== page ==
PREVIOUSLY, we considered the issues involved in recognising fake documents, and recognised the threat posed by ICT when used to create fakes; (see “Spotting a Fake” of July 30, 2015). Since fake documents and information may be exploited by an adversary to deceive and rob you, in this article we examine some tools that could be used to identify fake documents.
A skilled person using Photoshop (or equivalent software tools) is able to perform powerful feats of image manipulation. For example, photo-manipulation could be used to:
* Remove an unwanted person or object from a picture;
* Add a person, or an object, to a picture;
* Change the apparent background location of a picture.
Although these capabilities may seem sinister, they have perfectly useful and practical applications. For example: it is extremely useful to a movie studio, to continue filming a “historical” movie scene, and ignore the modern aircraft appearing in the background of the filmed scene. During the post-production phase, those unwanted objects are removed so the final result shows no conspicuous inconsistencies.
In the advertising and fashion industries, “airbrushing” is the euphemistic term used to adjust the appearance of models to make them more appealing to the target audience. A touch of false advertising maybe?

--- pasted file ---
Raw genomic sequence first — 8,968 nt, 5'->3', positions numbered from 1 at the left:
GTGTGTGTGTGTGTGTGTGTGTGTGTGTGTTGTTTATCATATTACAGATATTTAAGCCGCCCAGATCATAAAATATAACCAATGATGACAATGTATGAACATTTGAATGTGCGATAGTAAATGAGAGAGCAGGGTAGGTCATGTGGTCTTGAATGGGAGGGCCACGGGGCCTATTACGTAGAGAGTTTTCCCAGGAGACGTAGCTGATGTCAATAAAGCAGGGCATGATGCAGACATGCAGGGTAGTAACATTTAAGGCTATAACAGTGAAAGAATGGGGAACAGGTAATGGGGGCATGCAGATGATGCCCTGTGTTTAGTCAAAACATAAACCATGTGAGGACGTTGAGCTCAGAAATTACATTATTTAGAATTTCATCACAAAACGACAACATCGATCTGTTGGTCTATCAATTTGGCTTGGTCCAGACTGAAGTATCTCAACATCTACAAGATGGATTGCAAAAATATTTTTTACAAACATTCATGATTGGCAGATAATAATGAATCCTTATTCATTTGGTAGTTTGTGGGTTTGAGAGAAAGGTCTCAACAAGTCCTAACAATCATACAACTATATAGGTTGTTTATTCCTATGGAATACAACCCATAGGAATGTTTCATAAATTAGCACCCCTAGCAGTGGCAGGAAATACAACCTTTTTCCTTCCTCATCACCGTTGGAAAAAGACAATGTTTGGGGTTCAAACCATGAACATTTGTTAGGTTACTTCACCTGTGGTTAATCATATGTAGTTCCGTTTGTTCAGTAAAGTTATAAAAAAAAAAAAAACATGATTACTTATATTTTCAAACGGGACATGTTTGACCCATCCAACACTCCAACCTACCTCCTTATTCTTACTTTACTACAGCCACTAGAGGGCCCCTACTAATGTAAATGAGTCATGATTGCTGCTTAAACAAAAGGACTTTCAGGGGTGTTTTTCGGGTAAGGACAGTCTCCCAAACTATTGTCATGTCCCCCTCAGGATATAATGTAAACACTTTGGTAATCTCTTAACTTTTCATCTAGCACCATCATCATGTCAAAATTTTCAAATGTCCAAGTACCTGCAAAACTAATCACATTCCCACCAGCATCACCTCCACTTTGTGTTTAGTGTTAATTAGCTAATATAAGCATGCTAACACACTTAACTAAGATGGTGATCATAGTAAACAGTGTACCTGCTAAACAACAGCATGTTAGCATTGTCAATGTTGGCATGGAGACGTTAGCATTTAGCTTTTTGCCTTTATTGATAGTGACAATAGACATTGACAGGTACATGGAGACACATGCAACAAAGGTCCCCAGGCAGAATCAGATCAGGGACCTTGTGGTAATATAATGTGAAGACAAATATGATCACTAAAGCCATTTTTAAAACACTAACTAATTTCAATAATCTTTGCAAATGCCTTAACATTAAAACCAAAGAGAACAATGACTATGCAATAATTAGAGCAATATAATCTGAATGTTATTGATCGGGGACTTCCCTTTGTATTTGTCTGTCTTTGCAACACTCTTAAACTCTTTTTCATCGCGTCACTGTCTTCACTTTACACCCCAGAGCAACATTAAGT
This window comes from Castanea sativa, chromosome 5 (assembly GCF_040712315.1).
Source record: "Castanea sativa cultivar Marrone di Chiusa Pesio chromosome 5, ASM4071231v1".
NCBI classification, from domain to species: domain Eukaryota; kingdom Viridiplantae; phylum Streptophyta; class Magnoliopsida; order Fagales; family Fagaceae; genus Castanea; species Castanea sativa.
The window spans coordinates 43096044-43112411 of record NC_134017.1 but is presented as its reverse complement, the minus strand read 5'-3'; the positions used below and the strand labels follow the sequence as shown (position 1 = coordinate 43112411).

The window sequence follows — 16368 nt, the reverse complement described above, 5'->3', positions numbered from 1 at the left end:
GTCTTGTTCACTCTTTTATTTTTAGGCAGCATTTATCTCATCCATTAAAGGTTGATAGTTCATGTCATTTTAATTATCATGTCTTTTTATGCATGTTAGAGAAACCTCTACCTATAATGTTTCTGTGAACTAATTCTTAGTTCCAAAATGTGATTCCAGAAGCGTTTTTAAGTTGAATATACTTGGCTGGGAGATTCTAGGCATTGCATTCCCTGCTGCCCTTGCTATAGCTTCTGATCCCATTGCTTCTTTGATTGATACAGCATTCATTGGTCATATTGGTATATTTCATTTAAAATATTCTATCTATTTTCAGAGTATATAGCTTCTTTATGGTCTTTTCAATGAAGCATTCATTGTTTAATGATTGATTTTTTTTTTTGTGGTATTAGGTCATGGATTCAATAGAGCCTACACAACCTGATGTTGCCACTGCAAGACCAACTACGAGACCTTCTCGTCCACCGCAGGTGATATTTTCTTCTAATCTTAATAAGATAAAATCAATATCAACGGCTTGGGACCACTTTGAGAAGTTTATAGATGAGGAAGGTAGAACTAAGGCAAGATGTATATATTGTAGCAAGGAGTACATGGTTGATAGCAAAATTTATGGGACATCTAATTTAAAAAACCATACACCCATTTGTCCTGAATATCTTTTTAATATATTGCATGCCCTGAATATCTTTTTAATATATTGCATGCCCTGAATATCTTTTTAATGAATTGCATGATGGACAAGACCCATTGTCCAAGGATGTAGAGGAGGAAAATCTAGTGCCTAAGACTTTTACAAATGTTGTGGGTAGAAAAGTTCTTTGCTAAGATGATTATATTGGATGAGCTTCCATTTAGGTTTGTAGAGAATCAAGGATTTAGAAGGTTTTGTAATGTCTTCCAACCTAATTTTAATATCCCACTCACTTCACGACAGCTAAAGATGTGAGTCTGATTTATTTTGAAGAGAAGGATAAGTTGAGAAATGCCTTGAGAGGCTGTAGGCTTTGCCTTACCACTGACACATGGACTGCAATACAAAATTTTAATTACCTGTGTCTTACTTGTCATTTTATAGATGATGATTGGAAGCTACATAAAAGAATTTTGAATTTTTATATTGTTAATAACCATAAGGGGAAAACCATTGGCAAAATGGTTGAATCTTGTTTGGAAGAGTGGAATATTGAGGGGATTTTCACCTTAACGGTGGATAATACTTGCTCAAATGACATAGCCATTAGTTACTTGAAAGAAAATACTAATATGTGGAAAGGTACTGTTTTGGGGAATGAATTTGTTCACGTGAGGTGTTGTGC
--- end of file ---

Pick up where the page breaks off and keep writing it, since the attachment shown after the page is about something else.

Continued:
What about your personal electronic documents? For example, word processing and spreadsheet documents, or even scanned copies of school records and academic certificates. Are they safe from unauthorised modification?
What could be done, to avoid the delays imposed in getting your documents “validated” by a government department or third-party agency before you complete and submit job applications?
Fortunately, via a technique known as hashing, it possible to produce a digital fingerprint of any document. By safely recording that hash, it is possible to detect a change to the original document.
Concerned that your police statement was doctored in some way? Check the hash!
Unsure of the authenticity of an academic record or certificate? Verify the hash!
Care to discover when a single comma is added to an audit report? You guessed it. Check the hash!
If you are part of a future-looking or progressive enterprise, and you issue or release documents (especially those that may need to be authenticated), then you should consider: storing, including, publishing, or otherwise making available for online lookup, the fingerprint or hash of the original.
Simply by using a hash, the bureaucratic need to “authenticate” documents could be over, with cost and time savings realised.
If the newly-computed fingerprint does not agree with the official hash, then the authenticity of the document may be questioned. No more guesswork about originals, and authenticity.
To share your views, contact the author at: www.datashore.net or via The VOICE.